Now, I purchased a lot of sea glass from a lady who lives and combs the beaches in Scotland. When I first joined Etsy, I was looking for some for a project, and it's so beautiful I've only used it sparingly since then. The glass is really old, from a glass company that was located on a bluff near where she picks up the sea glass, and was in business from the 17th to the 19th centuries. So THAT, I thought, was really cool. But I wanted to use more than one piece, being the over-the-top optimist that I am, and then my stash of recycled glass beads sparked an idea. Pulling from a suggestion from a friend of mine, I decided to create a jellyfish pendant, and call it Medusa.
In mythology, Medusa was an evil character whose visage turned people into stone. I wasn't fond of that connotation, but the jellyfish is a different story. Our family trips to various aquariums (especially the one in Atlanta) and the beach have given us plenty of exposure to these gracefully swimming mysterious wonders. Have you ever seen one swimming? Gorgeous! I thought the idea was perfect for my challenge piece.
My "Medusa" is made from recycled "sea glass" beads. Glass is taken, shaped, drilled and tumbled or etched with chemicals, then left in it's frosted and unpolished state, resembling sea glass. The colors of glass used also suggest sea glass that would be gathered on a trip to the beach. I used copper wire and made the frame for the jelly, along with tentacle elements that would suggest the tangle of the tendrils falling from the underside of the actual jellyfish. The pendant was finished, and I chose sea foam green faceted barrels and small white faceted rondelles for the strands suspending the pendant, and added a hand forged clasp with extender chain to make it adjustable. After the necklace was all assembled, the shiny copper frame and "arms" needed a patina.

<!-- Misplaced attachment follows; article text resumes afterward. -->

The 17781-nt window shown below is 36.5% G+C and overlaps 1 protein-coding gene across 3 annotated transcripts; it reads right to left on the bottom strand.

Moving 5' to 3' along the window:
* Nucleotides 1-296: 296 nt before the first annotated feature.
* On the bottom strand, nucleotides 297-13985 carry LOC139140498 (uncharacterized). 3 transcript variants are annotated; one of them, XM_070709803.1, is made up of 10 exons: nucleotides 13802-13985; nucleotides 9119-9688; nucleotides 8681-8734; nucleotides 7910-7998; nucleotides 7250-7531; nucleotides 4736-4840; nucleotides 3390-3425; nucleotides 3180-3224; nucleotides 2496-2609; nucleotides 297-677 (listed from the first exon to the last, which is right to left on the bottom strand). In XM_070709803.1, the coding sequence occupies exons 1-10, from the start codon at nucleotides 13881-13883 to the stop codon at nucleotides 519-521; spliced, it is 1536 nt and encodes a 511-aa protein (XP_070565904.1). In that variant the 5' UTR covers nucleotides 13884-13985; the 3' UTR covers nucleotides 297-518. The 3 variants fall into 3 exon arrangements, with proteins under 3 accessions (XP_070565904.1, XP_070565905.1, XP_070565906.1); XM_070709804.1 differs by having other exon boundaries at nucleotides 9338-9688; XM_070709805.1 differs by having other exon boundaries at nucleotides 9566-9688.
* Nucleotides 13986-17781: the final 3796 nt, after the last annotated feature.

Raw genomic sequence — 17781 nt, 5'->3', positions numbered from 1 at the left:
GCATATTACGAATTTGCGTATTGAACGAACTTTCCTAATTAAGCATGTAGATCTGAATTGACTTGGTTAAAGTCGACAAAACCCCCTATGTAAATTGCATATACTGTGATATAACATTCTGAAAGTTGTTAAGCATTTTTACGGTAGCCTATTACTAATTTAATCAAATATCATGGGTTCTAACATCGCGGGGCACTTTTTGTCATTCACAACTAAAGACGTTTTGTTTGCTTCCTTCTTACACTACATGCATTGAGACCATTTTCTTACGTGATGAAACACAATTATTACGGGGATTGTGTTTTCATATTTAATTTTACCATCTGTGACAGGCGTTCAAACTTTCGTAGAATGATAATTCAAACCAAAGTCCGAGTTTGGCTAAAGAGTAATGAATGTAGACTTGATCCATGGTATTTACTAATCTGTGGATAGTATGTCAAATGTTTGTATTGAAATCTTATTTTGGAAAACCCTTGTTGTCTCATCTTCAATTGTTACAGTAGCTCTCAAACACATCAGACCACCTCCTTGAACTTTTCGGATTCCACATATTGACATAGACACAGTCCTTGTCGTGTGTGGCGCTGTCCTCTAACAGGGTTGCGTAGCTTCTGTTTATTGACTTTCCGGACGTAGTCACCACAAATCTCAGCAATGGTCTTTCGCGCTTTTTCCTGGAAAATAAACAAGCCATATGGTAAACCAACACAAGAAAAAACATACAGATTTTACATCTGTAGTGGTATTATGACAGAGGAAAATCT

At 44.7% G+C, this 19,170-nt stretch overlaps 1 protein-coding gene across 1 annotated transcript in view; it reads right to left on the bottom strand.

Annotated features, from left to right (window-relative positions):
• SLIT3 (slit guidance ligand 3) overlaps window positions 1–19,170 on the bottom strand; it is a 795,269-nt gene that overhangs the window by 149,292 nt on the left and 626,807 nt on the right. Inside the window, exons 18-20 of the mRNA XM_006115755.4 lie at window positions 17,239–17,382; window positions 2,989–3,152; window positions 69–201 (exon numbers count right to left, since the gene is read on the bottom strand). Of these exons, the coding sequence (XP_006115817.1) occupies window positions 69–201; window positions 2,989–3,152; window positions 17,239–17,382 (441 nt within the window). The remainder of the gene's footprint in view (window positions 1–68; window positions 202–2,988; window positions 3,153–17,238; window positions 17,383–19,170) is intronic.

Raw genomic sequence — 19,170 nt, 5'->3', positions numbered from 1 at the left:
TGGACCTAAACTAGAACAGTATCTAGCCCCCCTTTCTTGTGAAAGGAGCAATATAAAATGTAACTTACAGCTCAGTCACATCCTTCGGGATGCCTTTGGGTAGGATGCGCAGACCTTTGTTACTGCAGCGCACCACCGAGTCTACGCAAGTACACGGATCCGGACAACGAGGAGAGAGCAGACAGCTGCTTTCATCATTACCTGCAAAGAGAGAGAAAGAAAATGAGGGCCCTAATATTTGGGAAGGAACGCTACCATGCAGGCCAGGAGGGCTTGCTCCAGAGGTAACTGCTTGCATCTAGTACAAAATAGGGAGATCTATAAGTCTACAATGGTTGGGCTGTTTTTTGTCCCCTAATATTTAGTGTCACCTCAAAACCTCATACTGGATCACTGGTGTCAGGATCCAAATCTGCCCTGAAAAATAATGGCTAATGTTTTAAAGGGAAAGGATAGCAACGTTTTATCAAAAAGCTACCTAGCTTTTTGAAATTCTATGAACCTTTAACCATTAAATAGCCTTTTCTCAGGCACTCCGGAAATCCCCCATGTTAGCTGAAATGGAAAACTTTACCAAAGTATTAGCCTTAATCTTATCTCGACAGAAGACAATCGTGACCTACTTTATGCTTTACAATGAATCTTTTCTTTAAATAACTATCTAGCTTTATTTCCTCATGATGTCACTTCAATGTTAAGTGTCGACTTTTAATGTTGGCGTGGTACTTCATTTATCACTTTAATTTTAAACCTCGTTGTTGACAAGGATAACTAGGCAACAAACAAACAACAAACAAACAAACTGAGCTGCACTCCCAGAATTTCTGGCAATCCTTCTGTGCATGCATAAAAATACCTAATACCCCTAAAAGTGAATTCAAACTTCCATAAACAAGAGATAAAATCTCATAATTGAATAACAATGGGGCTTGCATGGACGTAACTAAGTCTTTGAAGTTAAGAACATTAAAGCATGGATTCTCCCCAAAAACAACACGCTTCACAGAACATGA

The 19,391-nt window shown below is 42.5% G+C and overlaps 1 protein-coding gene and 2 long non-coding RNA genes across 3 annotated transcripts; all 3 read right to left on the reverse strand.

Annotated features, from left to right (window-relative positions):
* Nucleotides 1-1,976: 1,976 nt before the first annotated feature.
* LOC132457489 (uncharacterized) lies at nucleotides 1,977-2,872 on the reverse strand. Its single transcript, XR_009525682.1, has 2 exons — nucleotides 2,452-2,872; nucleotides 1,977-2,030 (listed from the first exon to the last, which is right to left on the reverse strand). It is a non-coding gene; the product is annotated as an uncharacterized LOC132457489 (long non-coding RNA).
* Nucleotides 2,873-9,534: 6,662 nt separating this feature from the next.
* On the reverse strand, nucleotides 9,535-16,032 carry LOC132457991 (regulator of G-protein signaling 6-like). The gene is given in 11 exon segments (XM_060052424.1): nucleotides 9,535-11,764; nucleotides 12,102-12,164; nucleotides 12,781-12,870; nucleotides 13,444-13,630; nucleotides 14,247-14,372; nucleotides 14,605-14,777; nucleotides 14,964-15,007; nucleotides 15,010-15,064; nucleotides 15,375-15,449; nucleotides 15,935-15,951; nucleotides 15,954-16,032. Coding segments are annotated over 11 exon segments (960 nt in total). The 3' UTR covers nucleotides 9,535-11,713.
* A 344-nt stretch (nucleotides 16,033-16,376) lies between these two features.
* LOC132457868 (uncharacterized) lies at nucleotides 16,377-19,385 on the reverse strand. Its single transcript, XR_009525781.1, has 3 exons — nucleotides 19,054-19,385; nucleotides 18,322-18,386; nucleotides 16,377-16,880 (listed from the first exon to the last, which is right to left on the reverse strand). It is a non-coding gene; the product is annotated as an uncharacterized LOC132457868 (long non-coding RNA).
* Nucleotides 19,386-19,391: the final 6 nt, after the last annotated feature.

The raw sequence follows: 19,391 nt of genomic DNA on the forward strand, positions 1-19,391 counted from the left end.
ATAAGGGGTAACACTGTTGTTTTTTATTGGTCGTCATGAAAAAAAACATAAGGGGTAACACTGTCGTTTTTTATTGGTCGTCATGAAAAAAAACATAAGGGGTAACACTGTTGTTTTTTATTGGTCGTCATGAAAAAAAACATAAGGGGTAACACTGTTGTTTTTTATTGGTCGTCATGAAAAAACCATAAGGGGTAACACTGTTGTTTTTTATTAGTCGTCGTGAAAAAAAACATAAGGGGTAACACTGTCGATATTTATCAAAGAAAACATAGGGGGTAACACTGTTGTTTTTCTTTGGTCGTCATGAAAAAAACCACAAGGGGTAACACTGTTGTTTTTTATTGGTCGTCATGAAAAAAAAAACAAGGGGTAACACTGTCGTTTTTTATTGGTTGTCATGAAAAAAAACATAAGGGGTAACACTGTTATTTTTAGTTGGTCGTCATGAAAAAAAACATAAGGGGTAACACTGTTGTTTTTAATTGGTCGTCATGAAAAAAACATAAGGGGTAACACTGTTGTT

Metal is so much fun. Shaping it and bending it to your will can be very satisfying. You can pound it with a hammer, burn it with a torch, or texture and shape it with just about any tool. It can also bring out your inner chemist. After remembering the AC repair guy saying that full-strength bleach was too caustic to put in my AC unit, I thought maybe I should do just that to the copper. I used Tilex Mildew Root remover, because it was the strongest bleach spray I could find )plus I happen to use the product in our bathrooms). Lining a plastic container with folded paper towels, I sprayed the piece with the Tilex, snapped the lid on, and set it out on my porch. Bleach degrades when exposed to sunlight, so I changed the contents every couple days and watched the finish develop. I've used household ammonia with sea salt, and I'm told that MiracleGro works as well. I'm not sure if Tilex needs an additive like salt as a catalyst; it seemed to work fine without it, though it was rather slow. 10 days after I first put the necklace into what I've started calling my patina pot, it was ready to be washed and finished.
Where the "Tropical Storm Warning" necklace (in the "Monkey Business" color combo, week 34) had the ammonia/sea salt patina that is very blue, this patina is a verdigris. Spots of lichen-green scale adorn various points along the wire wrapped portions, and the scrollwork has a pale misty green finish. I'm really happy with the way it turned out!